Maimonides taught the following: “Although the sounding of the shofar on the New Year is a decree of the written law, still it has a deep meaning, as if saying, ‘Awake, awake, o sleeper, from your sleep; o slumberers, arouse yourselves from your slumbers; examine your deeds, return in repentance, remember your Creator.'”

I encourage you to find a way to listen to the sound of the shofar every day during the month of Elul.  If you can’t hear it in person click this link to listen to a recording.  The link works everyday except on Shabbat.  May it awaken your soul to examine your deeds, to return in repentance, and to arrive at Rosh Hashanah ready to begin 5776 anew.  May this new year be filled with joy, with light, and with love for you and yours.

Shanah tovah u’metukah!

Rabbi Lara

August 2015, from our president

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Hi Ladies,

This has been quite an historic summer. The Supreme Court legalized gay marriage. #lovewins has been on my mind. I learned that the Women of Reform Judaism have been advocating for civil rights for all people regardless of sexual orientation since 1965. It took the Supreme Court 50 years to catch up to us!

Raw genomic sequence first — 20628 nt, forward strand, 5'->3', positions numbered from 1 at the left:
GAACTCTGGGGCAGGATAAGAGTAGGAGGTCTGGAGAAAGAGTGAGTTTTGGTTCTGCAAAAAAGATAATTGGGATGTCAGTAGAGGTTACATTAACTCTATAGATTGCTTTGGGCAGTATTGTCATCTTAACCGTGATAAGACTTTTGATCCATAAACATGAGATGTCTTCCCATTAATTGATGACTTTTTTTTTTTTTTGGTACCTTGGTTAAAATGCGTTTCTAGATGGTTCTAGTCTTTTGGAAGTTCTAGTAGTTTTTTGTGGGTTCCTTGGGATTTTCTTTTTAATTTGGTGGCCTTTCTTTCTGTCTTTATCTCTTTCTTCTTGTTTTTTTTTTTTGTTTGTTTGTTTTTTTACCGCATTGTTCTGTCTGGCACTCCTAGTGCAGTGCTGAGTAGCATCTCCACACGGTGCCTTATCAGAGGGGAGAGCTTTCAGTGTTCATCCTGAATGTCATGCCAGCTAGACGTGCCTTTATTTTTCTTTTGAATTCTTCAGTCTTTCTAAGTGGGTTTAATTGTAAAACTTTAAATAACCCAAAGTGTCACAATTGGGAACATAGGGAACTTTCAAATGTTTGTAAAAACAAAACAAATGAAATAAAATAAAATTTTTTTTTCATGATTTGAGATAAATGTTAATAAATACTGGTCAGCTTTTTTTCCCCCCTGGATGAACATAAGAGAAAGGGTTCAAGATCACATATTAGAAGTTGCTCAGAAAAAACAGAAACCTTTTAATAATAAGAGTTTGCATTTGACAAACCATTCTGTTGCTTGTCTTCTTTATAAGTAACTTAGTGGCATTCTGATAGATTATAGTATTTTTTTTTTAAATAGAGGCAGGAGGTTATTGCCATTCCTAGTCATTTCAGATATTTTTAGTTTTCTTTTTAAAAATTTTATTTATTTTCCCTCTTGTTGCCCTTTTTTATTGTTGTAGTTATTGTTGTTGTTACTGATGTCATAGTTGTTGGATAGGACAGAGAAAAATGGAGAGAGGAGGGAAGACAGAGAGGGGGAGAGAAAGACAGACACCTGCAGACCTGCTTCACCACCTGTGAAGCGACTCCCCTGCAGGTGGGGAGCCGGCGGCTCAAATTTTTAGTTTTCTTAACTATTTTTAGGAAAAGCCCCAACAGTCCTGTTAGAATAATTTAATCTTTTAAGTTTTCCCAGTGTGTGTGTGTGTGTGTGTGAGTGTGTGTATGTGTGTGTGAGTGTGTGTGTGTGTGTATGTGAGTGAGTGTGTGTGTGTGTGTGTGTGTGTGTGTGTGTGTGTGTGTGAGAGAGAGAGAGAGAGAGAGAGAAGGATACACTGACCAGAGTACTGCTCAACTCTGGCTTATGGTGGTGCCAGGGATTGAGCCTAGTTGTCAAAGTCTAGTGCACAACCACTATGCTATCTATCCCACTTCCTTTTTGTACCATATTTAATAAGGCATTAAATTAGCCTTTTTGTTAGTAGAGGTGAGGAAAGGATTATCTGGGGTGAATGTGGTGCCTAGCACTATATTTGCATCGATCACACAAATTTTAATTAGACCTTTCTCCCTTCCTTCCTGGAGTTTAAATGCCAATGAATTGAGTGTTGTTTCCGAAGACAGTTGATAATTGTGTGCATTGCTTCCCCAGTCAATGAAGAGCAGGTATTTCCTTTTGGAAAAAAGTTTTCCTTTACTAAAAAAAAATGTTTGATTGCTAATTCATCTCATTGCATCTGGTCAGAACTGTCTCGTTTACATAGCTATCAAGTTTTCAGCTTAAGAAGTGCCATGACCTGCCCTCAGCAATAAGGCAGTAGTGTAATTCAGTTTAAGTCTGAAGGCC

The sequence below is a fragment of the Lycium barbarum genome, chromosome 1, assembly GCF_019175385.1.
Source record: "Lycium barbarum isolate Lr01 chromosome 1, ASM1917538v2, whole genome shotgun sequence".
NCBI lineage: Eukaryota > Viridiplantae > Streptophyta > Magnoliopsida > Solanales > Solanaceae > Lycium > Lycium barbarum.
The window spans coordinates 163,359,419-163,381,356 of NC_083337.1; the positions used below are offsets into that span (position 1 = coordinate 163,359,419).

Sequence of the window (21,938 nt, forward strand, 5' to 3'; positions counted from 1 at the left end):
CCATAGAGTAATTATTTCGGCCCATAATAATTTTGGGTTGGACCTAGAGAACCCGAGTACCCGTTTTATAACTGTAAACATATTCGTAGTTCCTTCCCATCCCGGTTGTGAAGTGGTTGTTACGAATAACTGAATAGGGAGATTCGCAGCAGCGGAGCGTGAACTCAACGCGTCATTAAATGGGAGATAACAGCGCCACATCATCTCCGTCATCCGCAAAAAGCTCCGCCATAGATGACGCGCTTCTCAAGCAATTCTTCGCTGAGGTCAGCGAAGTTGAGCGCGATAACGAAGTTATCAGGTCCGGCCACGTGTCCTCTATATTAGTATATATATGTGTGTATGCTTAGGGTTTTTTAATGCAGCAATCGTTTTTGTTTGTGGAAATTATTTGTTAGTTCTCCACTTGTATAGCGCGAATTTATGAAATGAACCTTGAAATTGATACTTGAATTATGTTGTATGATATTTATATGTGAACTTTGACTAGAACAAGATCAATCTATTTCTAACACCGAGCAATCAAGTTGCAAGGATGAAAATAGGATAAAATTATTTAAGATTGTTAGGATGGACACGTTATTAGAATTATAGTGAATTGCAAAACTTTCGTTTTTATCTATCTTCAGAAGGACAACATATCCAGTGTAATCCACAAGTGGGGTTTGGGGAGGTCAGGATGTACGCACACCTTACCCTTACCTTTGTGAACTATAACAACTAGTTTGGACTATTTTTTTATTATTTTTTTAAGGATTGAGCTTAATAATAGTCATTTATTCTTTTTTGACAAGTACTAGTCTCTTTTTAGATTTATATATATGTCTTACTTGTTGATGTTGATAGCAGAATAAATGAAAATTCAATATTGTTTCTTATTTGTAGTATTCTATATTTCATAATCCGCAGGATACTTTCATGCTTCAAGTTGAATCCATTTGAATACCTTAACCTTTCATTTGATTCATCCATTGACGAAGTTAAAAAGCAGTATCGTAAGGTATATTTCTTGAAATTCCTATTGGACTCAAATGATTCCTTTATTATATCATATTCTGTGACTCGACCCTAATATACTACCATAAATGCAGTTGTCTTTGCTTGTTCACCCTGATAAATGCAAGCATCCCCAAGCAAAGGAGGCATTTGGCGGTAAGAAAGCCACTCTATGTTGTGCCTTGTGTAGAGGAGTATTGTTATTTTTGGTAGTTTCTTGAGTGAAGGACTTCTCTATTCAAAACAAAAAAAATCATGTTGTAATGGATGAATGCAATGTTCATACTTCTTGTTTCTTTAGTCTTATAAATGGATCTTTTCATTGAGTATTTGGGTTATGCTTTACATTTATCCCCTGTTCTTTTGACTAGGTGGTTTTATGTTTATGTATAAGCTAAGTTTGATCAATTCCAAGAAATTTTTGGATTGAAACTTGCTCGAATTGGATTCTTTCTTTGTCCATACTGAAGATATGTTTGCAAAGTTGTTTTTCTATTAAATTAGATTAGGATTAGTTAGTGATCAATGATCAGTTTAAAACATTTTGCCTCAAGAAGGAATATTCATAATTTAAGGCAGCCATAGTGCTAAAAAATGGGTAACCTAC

I’ve been thinking about what relationships with our significant others, families, congregations, and communities might look like if we could really embrace “love wins.” I’m trying to imagine how society could be influenced if we truly made love a priority. What if the measure of success, obtaining the championship trophy, meant more love in the world? It feels really overwhelming trying to visualize love as being a commodity that could matter enough to be on the agenda. But still, if we could treat each other with respect, recognize each others’ unique qualities and embrace differences, it would improve every aspect of our lives.

Rather than taking on the universe, how about if for right now we take a breath, enjoy the Supreme Court decision and spend some time together. Make a new friend, deepen current friendships. Join us at a swim party on August 9th at my home. Join the CRS Congregational Women’s Mikvah at the JCC on August 30th.  We invite you all to feel the love that exists right here in our own community at Women of Rodef Sholom.

~Susan Goldwasser, WRS President